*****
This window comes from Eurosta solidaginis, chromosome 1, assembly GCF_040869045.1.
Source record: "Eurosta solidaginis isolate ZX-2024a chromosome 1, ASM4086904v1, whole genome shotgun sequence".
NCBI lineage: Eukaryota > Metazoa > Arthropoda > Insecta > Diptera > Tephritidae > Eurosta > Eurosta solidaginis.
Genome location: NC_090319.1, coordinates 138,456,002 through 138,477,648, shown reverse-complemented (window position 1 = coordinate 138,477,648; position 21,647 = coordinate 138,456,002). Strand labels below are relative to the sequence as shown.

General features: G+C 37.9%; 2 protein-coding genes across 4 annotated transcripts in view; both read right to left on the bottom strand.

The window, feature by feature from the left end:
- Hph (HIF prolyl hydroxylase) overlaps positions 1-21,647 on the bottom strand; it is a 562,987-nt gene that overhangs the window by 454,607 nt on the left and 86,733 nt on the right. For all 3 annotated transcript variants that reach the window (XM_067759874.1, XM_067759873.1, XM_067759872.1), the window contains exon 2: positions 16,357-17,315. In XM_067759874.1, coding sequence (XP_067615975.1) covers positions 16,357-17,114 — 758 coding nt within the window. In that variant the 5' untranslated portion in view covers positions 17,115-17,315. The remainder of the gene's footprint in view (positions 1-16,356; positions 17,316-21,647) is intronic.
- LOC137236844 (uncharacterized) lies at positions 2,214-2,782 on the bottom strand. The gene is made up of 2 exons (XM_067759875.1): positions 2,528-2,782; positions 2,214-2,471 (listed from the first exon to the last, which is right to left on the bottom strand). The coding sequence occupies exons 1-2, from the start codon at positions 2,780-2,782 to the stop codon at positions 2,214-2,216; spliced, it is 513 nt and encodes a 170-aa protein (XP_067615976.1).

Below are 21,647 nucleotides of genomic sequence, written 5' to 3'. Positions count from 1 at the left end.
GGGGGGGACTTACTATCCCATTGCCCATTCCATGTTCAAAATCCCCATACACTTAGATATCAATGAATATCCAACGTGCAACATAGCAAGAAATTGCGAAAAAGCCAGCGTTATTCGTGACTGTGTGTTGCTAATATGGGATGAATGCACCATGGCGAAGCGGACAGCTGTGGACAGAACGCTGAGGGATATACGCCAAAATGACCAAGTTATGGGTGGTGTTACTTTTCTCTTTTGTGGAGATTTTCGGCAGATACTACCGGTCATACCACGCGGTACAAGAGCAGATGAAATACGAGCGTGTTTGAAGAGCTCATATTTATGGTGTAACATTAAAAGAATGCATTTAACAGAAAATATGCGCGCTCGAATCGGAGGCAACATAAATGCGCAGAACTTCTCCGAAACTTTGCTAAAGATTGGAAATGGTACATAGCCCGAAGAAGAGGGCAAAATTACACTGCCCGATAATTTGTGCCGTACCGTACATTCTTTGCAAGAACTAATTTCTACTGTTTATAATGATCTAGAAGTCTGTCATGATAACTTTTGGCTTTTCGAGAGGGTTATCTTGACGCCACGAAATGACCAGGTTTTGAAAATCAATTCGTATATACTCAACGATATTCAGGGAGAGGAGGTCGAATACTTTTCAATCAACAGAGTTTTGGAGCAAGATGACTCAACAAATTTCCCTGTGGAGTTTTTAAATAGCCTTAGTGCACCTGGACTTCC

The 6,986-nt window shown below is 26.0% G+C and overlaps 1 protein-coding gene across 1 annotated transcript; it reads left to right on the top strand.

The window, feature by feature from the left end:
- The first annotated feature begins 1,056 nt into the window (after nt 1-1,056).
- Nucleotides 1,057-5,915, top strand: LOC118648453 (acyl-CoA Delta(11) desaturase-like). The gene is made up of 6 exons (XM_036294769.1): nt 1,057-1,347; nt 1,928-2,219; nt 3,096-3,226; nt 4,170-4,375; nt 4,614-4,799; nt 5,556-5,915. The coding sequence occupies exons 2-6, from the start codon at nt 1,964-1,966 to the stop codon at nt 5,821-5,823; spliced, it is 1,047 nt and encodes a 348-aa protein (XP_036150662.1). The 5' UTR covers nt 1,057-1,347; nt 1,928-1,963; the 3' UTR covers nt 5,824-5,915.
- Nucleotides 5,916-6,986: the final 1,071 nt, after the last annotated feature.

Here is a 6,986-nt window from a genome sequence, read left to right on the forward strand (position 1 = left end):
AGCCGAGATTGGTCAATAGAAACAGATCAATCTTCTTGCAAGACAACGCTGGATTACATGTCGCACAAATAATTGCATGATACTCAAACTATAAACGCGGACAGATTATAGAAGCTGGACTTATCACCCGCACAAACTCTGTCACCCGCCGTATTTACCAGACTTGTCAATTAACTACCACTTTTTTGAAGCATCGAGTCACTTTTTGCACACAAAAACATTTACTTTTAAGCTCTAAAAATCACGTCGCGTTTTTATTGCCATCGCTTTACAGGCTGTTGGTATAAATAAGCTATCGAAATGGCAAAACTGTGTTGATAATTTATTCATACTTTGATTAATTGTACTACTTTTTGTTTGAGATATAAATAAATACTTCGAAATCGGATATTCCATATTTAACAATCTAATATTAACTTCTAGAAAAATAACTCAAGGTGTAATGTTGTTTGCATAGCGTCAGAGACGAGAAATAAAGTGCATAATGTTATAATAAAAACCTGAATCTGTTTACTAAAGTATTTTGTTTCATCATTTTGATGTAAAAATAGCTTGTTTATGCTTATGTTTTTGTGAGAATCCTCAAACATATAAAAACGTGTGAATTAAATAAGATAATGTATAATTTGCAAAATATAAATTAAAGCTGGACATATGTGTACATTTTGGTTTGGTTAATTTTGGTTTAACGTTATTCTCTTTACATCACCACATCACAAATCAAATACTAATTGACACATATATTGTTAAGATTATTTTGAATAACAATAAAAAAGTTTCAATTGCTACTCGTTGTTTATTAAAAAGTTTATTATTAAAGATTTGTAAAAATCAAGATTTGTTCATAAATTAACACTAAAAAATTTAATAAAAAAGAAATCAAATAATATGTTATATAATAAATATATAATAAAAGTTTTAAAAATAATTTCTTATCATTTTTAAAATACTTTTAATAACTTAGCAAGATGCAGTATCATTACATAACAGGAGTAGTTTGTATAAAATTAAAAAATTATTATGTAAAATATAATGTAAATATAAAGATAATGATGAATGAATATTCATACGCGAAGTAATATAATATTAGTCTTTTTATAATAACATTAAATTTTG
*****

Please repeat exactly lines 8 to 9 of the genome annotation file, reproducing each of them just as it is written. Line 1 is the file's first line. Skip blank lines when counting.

- LOC137236844 (uncharacterized) lies at positions 2,214-2,782 on the bottom strand. The gene is made up of 2 exons (XM_067759875.1): positions 2,528-2,782; positions 2,214-2,471 (listed from the first exon to the last, which is right to left on the bottom strand). The coding sequence occupies exons 1-2, from the start codon at positions 2,780-2,782 to the stop codon at positions 2,214-2,216; spliced, it is 513 nt and encodes a 170-aa protein (XP_067615976.1).

Below are 21,647 nucleotides of genomic sequence, written 5' to 3'. Positions count from 1 at the left end.